# 1.3: Distance Between Two Points; Circles

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Given two points $$(x_1,y_1)$$ and $$(x_2,y_2)$$, recall that their horizontal distance from one another is $$\Delta x=x_2-x_1$$ and their vertical distance from one another is $$\Delta y=y_2-y_1$$. (Actually, the word "distance'' normally denotes "positive distance''. $$\Delta x$$ and $$\Delta y$$ are signed distances, but this is clear from context.) The actual (positive) distance from one point to the other is the length of the hypotenuse of a right triangle with legs $$|\Delta x|$$ and $$|\Delta y|$$, as shown in Figure $$\PageIndex{1}$$. The Pythagorean theorem then says that the distance between the two points is the square root of the sum of the squares of the horizontal and vertical sides:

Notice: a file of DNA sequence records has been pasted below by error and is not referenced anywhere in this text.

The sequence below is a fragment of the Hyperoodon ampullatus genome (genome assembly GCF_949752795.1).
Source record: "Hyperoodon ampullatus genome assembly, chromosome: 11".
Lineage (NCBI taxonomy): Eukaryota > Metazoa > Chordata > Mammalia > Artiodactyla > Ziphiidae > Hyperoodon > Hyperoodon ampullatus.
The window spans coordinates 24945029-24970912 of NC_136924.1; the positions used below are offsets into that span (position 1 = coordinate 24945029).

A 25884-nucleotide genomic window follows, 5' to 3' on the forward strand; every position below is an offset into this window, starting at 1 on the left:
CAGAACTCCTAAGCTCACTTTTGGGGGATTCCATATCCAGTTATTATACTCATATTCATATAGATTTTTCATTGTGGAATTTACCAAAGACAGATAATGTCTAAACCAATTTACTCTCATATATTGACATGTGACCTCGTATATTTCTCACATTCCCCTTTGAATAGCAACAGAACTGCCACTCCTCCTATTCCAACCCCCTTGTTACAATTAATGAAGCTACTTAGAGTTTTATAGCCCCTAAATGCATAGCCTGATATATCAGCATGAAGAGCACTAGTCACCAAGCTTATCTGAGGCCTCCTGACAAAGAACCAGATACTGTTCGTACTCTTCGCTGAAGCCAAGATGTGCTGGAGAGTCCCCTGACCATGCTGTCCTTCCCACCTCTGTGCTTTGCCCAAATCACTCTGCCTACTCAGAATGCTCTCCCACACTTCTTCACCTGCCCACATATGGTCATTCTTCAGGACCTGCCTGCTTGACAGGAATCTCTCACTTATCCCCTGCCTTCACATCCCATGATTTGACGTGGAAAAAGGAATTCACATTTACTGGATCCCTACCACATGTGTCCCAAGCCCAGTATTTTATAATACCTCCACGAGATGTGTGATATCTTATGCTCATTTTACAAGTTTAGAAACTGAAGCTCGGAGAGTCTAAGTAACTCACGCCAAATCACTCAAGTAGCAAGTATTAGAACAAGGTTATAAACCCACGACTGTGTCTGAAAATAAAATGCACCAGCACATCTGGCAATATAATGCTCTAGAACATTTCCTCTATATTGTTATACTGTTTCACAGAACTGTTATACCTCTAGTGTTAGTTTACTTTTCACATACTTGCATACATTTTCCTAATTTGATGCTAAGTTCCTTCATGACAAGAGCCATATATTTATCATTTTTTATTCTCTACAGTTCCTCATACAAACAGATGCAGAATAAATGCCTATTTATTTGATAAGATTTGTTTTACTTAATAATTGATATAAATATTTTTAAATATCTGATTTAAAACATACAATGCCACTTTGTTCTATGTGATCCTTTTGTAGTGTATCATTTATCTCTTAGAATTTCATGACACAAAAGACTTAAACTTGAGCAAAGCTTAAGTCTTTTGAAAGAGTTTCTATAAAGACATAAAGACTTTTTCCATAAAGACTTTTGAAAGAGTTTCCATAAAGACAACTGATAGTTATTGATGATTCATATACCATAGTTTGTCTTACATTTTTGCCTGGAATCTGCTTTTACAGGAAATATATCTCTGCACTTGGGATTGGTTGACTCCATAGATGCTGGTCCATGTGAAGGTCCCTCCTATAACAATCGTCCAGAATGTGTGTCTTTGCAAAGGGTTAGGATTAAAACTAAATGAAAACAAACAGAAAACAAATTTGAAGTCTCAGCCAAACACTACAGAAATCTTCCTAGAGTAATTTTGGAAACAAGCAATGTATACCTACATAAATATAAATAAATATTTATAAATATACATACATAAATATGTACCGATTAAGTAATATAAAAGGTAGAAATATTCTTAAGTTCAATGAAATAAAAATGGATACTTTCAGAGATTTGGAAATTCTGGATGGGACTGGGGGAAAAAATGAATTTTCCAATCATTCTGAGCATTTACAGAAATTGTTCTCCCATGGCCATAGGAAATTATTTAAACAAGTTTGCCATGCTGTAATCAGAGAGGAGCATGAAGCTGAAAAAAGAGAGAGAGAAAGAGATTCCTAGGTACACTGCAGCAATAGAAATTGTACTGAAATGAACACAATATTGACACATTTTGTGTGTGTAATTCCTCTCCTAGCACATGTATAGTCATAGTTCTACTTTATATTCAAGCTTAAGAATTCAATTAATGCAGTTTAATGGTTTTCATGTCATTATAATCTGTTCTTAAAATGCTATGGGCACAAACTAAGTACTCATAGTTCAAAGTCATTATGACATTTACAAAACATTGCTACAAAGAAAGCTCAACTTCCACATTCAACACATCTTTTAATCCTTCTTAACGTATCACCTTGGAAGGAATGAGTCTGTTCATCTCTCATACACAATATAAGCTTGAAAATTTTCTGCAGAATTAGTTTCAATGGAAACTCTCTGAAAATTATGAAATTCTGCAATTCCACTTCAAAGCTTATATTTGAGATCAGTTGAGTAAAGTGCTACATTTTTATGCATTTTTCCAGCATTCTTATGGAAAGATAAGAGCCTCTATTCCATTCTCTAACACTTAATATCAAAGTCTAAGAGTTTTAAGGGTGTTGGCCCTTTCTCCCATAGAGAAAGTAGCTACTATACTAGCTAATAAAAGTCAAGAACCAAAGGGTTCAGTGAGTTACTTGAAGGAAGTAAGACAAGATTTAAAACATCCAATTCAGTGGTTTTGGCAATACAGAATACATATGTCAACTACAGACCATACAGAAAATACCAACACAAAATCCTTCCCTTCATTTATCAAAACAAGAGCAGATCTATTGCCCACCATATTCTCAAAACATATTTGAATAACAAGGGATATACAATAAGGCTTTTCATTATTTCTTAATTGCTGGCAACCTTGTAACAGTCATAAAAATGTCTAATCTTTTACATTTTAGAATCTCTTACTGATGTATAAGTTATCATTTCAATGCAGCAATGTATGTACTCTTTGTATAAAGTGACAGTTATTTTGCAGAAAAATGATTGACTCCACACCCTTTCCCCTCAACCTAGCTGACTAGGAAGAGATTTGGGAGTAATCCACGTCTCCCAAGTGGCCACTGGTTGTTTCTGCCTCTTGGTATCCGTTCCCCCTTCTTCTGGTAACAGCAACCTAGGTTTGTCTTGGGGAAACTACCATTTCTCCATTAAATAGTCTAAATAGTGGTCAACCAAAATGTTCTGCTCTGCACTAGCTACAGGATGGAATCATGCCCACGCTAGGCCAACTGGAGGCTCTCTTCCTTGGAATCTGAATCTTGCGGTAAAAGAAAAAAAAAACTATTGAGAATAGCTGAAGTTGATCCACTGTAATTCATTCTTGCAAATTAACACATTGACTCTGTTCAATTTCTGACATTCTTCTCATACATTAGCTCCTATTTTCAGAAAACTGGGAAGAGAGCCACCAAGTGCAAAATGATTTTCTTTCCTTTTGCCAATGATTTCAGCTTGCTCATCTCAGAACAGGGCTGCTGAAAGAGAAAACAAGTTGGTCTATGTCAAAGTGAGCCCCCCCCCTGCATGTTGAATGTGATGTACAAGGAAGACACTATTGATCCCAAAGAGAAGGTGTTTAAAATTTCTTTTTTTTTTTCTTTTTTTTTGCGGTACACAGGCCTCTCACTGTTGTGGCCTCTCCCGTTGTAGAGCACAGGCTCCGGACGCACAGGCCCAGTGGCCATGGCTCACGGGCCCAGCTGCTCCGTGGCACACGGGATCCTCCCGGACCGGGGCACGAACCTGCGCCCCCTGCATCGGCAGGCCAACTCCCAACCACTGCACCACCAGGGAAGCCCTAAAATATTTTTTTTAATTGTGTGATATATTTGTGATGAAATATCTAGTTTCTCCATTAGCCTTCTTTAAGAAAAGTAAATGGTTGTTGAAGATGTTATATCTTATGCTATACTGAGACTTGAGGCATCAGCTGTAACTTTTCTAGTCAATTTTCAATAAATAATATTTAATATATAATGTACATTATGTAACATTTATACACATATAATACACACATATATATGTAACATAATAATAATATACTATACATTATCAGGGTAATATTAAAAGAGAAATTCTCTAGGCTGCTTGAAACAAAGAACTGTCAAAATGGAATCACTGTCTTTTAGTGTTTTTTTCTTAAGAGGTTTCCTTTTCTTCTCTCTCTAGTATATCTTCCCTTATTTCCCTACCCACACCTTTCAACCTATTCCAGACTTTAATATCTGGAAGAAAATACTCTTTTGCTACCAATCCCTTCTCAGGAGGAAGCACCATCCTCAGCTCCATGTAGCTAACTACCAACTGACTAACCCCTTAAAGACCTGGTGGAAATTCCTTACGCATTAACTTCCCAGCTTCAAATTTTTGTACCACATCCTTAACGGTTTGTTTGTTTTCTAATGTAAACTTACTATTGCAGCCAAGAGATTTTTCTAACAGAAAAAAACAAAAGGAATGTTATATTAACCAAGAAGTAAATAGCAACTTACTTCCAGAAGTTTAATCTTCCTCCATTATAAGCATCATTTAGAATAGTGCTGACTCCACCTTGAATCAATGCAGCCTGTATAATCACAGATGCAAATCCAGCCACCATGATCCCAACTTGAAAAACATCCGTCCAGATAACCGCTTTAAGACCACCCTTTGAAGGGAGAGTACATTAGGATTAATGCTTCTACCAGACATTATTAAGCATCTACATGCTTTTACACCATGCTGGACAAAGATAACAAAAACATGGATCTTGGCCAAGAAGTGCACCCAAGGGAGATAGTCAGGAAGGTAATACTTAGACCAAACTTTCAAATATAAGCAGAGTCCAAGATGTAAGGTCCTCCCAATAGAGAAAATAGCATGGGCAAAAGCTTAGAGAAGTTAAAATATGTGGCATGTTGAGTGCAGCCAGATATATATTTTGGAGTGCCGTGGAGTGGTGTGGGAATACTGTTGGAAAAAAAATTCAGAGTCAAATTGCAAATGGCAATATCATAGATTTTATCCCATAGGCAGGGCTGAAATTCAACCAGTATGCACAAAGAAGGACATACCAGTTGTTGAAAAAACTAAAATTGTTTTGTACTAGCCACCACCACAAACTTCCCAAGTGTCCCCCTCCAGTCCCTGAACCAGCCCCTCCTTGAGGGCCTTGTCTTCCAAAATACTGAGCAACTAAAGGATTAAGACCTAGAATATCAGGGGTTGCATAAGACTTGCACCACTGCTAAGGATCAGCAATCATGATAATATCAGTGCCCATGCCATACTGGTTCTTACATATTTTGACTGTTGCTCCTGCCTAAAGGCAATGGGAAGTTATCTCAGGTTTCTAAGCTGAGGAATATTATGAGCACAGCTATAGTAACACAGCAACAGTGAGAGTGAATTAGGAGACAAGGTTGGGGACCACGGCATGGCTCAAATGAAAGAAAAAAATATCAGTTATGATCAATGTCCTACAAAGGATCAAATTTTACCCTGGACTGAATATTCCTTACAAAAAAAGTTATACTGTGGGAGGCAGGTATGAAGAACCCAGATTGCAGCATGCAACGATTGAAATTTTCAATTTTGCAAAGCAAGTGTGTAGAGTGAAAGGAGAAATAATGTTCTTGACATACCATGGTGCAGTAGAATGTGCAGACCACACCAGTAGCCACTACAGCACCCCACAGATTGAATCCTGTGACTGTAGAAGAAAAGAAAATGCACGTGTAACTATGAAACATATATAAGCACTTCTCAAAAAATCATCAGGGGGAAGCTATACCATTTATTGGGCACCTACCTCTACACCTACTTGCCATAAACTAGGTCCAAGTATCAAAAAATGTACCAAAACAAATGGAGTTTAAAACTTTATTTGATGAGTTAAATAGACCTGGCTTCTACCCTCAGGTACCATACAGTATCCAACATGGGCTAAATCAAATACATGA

$\hbox{distance} =\sqrt{(\Delta x)^2+(\Delta y)^2}=\sqrt{(x_2-x_1)^2+ (y_2-y_1)^2}.$

For example, the distance between points $$A(2,1)$$ and $$B(3,3)$$ is

$\sqrt{(3-2)^2+(3-1)^2}=\sqrt{5}.$

## Contributors

• Integrated by Justin Marshall.

This page titled 1.3: Distance Between Two Points; Circles is shared under a CC BY-NC-SA license and was authored, remixed, and/or curated by David Guichard.